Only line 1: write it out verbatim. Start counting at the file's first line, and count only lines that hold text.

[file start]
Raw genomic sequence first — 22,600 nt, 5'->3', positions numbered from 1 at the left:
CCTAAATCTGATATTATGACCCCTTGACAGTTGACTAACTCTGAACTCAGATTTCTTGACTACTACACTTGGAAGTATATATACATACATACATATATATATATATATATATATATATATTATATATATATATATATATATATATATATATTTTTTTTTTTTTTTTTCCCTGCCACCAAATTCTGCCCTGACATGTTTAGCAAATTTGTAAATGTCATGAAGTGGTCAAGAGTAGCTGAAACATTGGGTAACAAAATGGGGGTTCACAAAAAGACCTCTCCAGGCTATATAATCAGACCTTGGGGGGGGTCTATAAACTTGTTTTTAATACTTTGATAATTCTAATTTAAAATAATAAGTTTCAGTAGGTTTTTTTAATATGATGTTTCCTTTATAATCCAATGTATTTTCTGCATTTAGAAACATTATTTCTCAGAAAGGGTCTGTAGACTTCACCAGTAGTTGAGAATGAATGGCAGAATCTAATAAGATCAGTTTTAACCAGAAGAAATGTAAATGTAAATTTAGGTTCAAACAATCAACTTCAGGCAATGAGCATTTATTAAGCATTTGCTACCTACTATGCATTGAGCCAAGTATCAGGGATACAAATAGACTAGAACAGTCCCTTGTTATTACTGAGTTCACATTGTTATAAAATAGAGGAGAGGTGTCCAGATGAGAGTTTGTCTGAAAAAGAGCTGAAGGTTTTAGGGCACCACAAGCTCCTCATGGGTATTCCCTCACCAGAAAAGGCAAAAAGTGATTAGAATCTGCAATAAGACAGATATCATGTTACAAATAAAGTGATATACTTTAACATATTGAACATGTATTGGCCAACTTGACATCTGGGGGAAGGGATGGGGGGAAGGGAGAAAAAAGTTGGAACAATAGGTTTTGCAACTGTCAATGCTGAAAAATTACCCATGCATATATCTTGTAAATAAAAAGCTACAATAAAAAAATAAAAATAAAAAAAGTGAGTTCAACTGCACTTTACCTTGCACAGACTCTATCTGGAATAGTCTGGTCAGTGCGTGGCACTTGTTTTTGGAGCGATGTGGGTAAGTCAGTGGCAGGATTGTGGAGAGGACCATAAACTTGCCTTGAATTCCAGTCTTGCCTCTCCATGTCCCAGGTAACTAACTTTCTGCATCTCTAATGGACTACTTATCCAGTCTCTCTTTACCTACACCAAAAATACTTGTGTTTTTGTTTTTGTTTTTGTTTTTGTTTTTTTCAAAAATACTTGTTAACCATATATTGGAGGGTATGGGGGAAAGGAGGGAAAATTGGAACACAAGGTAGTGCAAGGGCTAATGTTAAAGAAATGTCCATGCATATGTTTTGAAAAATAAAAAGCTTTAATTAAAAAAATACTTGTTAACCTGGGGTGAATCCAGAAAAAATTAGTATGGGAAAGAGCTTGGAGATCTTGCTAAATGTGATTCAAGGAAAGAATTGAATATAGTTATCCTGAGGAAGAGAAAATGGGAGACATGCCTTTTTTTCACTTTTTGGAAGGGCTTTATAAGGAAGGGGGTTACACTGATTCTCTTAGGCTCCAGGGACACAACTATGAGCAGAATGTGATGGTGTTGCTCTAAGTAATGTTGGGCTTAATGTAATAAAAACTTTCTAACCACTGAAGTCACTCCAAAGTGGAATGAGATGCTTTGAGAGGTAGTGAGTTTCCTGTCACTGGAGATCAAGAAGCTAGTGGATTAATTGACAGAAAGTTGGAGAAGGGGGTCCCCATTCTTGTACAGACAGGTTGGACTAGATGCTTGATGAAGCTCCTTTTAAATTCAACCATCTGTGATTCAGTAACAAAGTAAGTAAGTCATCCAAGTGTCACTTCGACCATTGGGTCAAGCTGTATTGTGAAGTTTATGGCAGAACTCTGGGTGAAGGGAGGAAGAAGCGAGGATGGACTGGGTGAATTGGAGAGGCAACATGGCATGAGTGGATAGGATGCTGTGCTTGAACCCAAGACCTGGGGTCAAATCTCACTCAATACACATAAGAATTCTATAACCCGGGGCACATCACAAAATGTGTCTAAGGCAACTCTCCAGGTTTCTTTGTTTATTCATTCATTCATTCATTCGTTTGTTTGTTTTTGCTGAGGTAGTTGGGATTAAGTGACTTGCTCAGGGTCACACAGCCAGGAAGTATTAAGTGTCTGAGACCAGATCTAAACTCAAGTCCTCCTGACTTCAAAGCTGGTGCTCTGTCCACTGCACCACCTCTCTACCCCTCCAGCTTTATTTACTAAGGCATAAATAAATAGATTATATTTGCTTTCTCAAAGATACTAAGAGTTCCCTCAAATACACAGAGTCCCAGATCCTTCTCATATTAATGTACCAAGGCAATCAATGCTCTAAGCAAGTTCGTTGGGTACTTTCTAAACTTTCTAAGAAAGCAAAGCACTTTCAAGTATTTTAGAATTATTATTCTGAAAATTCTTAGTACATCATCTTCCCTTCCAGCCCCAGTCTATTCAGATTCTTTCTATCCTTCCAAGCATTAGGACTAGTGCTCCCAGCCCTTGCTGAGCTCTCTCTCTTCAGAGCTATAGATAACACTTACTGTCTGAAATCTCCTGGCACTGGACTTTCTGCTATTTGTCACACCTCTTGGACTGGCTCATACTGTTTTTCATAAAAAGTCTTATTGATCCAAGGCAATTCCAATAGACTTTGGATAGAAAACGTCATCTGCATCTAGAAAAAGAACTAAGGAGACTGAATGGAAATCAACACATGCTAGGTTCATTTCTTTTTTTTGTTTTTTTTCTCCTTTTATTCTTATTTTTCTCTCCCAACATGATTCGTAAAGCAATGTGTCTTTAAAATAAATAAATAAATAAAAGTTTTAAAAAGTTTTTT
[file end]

Raw genomic sequence first — 22,600 nt, 5'->3', positions numbered from 1 at the left: